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"This way of evaluating better reflects the student's skills."
"This way of evaluating better represents the student's skills."

Which one is fitting? If both sound bad or if there is anything else that strikes you as odd be sure to tell me as well.

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    Can you tell us what dictionary you consulted to learn the meanings of the two English verbs reflect and represent? Nov 15, 2016 at 23:14
  • The definition that comes up first when googling I dont know where they took it from, also cmabridge. But also factoring in these words counterparts in my native language. I know I shouldnt be doing that but I wanted to see if applications are the same or differ. To me "represent sounds a little odd in this case but I cant tell if its actually inappropriate . Nov 15, 2016 at 23:29
  • Google is a lot of fun, but it's not a dictionary. Do you use an English dictionary? If you want to learn to use English well, you should get in the habit of looking up words in an English dictionary. Nov 15, 2016 at 23:30
  • Well usually I look up things in dict.cc word to word translator and it has "depict" as one of "represents" meaning so I thought that might fit. Nov 15, 2016 at 23:35
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    If what you want is to learn English, I can't exaggerate how important it is to use an English language dictionary like the Oxford or Merriam Webster learner's dictionary. It depends on what you want, of course. A translator like dict.cc won't really help you learn English; it will help you translate, though. In this case, either reflect or represent is a useful verb. Nov 16, 2016 at 0:23

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P.E. Dant's suggestions are absolutely correct. At some point you should look up the definitions of words in English and not rely on translations into your native language. The translations may be perfectly correct yet not properly express how the words are used by native English speakers.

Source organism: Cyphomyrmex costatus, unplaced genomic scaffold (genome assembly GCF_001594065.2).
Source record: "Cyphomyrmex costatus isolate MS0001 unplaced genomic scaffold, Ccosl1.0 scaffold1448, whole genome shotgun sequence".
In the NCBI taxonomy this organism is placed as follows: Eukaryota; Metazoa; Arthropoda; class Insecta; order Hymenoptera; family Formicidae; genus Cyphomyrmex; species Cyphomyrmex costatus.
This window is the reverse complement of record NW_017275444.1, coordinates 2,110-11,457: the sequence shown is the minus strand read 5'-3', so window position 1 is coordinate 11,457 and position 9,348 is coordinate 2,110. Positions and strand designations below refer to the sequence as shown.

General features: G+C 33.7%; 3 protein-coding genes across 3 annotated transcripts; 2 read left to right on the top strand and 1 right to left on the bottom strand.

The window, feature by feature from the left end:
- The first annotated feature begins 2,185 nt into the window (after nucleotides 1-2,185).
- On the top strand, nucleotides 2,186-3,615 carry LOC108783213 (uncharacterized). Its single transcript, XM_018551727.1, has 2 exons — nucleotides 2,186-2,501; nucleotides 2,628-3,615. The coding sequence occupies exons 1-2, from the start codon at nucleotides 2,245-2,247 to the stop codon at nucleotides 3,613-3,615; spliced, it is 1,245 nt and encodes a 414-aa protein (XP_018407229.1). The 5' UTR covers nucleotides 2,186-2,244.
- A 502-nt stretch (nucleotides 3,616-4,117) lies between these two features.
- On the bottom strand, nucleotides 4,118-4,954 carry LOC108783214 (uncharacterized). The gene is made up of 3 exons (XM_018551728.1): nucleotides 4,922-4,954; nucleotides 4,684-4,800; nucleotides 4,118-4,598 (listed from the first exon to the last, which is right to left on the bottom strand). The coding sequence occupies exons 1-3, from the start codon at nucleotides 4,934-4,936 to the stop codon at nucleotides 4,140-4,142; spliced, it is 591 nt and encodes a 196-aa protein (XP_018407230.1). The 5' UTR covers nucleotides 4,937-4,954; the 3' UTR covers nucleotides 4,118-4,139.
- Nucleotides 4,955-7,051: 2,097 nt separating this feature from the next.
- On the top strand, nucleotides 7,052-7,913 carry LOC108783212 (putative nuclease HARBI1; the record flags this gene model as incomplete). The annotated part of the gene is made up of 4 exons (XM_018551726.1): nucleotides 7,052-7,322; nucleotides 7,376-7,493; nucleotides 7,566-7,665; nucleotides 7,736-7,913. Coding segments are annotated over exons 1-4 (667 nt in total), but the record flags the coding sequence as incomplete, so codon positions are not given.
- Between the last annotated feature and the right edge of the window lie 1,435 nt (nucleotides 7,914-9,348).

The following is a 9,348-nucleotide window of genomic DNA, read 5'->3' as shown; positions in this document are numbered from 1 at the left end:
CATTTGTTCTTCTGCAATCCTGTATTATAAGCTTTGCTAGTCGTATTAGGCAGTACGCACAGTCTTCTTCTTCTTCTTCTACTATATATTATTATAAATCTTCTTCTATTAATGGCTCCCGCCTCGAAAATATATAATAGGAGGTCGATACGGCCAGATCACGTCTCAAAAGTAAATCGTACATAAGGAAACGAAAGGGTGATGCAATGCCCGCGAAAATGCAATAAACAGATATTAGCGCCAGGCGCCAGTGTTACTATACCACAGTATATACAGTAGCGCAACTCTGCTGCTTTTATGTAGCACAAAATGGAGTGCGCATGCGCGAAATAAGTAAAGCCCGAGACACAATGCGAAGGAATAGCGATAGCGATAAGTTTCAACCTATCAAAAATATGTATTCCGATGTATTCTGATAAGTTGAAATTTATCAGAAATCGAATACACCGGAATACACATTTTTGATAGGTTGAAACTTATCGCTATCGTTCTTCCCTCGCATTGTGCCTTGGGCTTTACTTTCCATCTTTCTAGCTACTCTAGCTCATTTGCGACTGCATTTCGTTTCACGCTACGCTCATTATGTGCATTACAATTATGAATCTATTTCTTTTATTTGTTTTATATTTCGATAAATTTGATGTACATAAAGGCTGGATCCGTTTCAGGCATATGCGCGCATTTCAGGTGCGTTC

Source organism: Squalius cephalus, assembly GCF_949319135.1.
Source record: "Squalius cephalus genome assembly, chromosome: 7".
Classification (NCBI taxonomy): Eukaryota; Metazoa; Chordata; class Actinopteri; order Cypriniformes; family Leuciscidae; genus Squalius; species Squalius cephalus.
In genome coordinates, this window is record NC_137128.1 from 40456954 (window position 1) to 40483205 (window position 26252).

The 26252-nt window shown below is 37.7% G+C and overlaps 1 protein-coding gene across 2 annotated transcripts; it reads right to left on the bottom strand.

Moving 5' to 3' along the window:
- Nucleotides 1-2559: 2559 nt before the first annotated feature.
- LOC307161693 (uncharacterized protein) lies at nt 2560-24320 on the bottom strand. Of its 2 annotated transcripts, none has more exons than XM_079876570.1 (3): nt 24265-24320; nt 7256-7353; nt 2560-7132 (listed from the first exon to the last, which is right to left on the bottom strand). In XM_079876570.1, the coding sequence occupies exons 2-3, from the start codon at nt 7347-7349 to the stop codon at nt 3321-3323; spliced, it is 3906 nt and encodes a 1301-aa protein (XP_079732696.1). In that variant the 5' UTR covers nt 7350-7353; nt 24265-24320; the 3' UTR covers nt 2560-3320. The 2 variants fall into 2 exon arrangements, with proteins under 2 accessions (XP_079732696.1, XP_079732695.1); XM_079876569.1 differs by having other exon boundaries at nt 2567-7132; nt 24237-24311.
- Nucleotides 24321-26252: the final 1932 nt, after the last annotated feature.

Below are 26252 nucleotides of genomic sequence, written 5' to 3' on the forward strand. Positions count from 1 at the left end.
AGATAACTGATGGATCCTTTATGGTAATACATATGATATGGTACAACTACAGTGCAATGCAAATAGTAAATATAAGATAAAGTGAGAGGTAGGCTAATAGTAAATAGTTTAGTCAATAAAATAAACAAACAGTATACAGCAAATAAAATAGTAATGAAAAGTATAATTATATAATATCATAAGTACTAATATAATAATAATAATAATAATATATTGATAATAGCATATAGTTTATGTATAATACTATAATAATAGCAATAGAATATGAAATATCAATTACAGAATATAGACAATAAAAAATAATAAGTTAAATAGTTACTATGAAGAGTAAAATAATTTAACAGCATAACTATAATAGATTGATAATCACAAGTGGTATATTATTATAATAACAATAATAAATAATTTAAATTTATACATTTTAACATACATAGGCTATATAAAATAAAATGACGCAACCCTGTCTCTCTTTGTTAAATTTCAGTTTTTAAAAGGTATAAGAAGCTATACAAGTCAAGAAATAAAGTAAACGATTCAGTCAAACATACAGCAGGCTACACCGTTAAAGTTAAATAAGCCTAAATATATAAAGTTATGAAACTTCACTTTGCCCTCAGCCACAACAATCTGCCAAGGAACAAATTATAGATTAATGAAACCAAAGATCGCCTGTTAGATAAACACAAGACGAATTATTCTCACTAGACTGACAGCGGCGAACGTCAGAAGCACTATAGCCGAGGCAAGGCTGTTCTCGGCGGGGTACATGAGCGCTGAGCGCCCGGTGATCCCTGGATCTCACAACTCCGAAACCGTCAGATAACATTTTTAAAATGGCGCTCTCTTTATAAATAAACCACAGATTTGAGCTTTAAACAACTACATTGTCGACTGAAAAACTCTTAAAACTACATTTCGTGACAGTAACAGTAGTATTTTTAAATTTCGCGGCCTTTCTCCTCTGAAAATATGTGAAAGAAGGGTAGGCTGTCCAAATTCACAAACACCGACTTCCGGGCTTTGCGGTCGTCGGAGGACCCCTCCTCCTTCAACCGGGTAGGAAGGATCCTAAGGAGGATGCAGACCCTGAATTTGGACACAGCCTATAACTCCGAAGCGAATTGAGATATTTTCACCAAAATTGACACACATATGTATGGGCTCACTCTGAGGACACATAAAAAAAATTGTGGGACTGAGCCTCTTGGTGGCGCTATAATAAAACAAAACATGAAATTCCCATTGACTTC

Pulling the relevant definitions from the Oxford English Learner's dictionary:

Reflect: "to show or be a sign of the nature of something or of somebody’s attitude or feeling"

Represent: "to be an example or expression of something"

Of course, this method isn't perfect either, since these definitions are very similar. It's hard to tell which works best for what you want to say.

So you would need to refine what you want to say, and also dig a little deeper into the definitions.

  • "To reflect" also means to act like a mirror, to show an exact image of something.

  • "To represent" also means to be something, to be equal to that thing. Additionally, a representative is a person who acts or speaks on behalf of something.

So "to reflect" suggests projecting an image of a thing, while "to represent" suggests standing in for, or acting in place of that thing. Because of this nuance, in this context, I would use reflect -- but in a slightly different context, I might use represent.

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